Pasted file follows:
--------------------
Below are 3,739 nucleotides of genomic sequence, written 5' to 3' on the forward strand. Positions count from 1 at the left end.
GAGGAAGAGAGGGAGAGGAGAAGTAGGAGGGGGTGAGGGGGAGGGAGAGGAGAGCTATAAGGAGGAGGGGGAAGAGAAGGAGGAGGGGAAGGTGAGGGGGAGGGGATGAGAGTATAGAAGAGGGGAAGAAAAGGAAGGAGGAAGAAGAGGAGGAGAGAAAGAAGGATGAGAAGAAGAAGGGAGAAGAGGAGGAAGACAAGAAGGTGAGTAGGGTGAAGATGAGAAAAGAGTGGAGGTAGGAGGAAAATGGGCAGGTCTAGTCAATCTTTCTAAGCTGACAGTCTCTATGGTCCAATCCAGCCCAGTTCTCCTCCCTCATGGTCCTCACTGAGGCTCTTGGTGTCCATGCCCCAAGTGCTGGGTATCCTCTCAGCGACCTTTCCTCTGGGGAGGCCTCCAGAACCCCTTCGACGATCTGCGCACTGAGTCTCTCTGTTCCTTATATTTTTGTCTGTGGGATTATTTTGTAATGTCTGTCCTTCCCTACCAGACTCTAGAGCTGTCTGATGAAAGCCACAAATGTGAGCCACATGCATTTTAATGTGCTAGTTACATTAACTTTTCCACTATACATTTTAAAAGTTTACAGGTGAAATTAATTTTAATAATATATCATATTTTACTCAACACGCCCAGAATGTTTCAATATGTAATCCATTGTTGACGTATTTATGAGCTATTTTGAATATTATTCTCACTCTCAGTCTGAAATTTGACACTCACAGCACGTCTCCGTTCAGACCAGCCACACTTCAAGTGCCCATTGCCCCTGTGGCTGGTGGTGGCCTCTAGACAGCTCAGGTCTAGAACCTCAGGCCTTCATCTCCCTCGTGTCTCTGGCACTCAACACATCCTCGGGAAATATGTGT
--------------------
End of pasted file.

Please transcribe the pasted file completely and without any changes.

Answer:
Below are 3,739 nucleotides of genomic sequence, written 5' to 3' on the forward strand. Positions count from 1 at the left end.
GAGGAAGAGAGGGAGAGGAGAAGTAGGAGGGGGTGAGGGGGAGGGAGAGGAGAGCTATAAGGAGGAGGGGGAAGAGAAGGAGGAGGGGAAGGTGAGGGGGAGGGGATGAGAGTATAGAAGAGGGGAAGAAAAGGAAGGAGGAAGAAGAGGAGGAGAGAAAGAAGGATGAGAAGAAGAAGGGAGAAGAGGAGGAAGACAAGAAGGTGAGTAGGGTGAAGATGAGAAAAGAGTGGAGGTAGGAGGAAAATGGGCAGGTCTAGTCAATCTTTCTAAGCTGACAGTCTCTATGGTCCAATCCAGCCCAGTTCTCCTCCCTCATGGTCCTCACTGAGGCTCTTGGTGTCCATGCCCCAAGTGCTGGGTATCCTCTCAGCGACCTTTCCTCTGGGGAGGCCTCCAGAACCCCTTCGACGATCTGCGCACTGAGTCTCTCTGTTCCTTATATTTTTGTCTGTGGGATTATTTTGTAATGTCTGTCCTTCCCTACCAGACTCTAGAGCTGTCTGATGAAAGCCACAAATGTGAGCCACATGCATTTTAATGTGCTAGTTACATTAACTTTTCCACTATACATTTTAAAAGTTTACAGGTGAAATTAATTTTAATAATATATCATATTTTACTCAACACGCCCAGAATGTTTCAATATGTAATCCATTGTTGACGTATTTATGAGCTATTTTGAATATTATTCTCACTCTCAGTCTGAAATTTGACACTCACAGCACGTCTCCGTTCAGACCAGCCACACTTCAAGTGCCCATTGCCCCTGTGGCTGGTGGTGGCCTCTAGACAGCTCAGGTCTAGAACCTCAGGCCTTCATCTCCCTCGTGTCTCTGGCACTCAACACATCCTCGGGAAATATGTGT